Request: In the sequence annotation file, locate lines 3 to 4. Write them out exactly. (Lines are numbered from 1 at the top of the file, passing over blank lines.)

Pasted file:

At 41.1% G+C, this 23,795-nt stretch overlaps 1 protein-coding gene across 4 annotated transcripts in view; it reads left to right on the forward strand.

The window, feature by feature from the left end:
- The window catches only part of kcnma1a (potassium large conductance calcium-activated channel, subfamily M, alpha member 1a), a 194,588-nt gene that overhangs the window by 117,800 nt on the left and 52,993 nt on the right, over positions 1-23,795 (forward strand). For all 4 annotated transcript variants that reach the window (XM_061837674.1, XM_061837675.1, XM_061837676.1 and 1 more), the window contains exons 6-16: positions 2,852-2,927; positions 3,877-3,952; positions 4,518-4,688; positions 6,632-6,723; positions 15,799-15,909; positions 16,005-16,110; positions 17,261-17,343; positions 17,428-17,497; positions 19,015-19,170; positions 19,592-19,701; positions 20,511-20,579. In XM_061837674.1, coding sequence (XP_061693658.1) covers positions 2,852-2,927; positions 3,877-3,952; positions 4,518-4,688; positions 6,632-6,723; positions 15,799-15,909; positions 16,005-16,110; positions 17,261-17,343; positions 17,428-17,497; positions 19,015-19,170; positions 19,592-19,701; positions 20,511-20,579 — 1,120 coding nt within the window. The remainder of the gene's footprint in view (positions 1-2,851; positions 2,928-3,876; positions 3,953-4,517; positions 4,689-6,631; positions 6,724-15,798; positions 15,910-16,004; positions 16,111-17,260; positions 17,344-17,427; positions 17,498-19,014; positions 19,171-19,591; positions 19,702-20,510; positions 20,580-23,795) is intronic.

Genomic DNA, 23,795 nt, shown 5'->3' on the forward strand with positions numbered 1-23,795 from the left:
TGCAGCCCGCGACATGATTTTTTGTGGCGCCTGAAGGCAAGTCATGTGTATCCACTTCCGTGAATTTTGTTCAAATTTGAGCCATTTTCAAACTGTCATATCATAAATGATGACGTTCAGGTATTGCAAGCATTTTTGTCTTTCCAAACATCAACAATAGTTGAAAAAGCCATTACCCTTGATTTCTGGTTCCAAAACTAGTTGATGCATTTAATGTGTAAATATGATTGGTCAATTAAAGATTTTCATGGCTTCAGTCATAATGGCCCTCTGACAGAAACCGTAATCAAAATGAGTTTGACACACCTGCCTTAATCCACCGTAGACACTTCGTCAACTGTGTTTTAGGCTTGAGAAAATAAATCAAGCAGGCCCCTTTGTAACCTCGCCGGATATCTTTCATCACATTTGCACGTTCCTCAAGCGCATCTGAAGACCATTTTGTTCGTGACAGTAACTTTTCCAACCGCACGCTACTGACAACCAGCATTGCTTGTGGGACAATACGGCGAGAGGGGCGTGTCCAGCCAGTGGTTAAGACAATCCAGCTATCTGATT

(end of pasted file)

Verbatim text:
- The window catches only part of kcnma1a (potassium large conductance calcium-activated channel, subfamily M, alpha member 1a), a 194,588-nt gene that overhangs the window by 117,800 nt on the left and 52,993 nt on the right, over positions 1-23,795 (forward strand). For all 4 annotated transcript variants that reach the window (XM_061837674.1, XM_061837675.1, XM_061837676.1 and 1 more), the window contains exons 6-16: positions 2,852-2,927; positions 3,877-3,952; positions 4,518-4,688; positions 6,632-6,723; positions 15,799-15,909; positions 16,005-16,110; positions 17,261-17,343; positions 17,428-17,497; positions 19,015-19,170; positions 19,592-19,701; positions 20,511-20,579. In XM_061837674.1, coding sequence (XP_061693658.1) covers positions 2,852-2,927; positions 3,877-3,952; positions 4,518-4,688; positions 6,632-6,723; positions 15,799-15,909; positions 16,005-16,110; positions 17,261-17,343; positions 17,428-17,497; positions 19,015-19,170; positions 19,592-19,701; positions 20,511-20,579 — 1,120 coding nt within the window. The remainder of the gene's footprint in view (positions 1-2,851; positions 2,928-3,876; positions 3,953-4,517; positions 4,689-6,631; positions 6,724-15,798; positions 15,910-16,004; positions 16,111-17,260; positions 17,344-17,427; positions 17,498-19,014; positions 19,171-19,591; positions 19,702-20,510; positions 20,580-23,795) is intronic.

Genomic DNA, 23,795 nt, shown 5'->3' on the forward strand with positions numbered 1-23,795 from the left: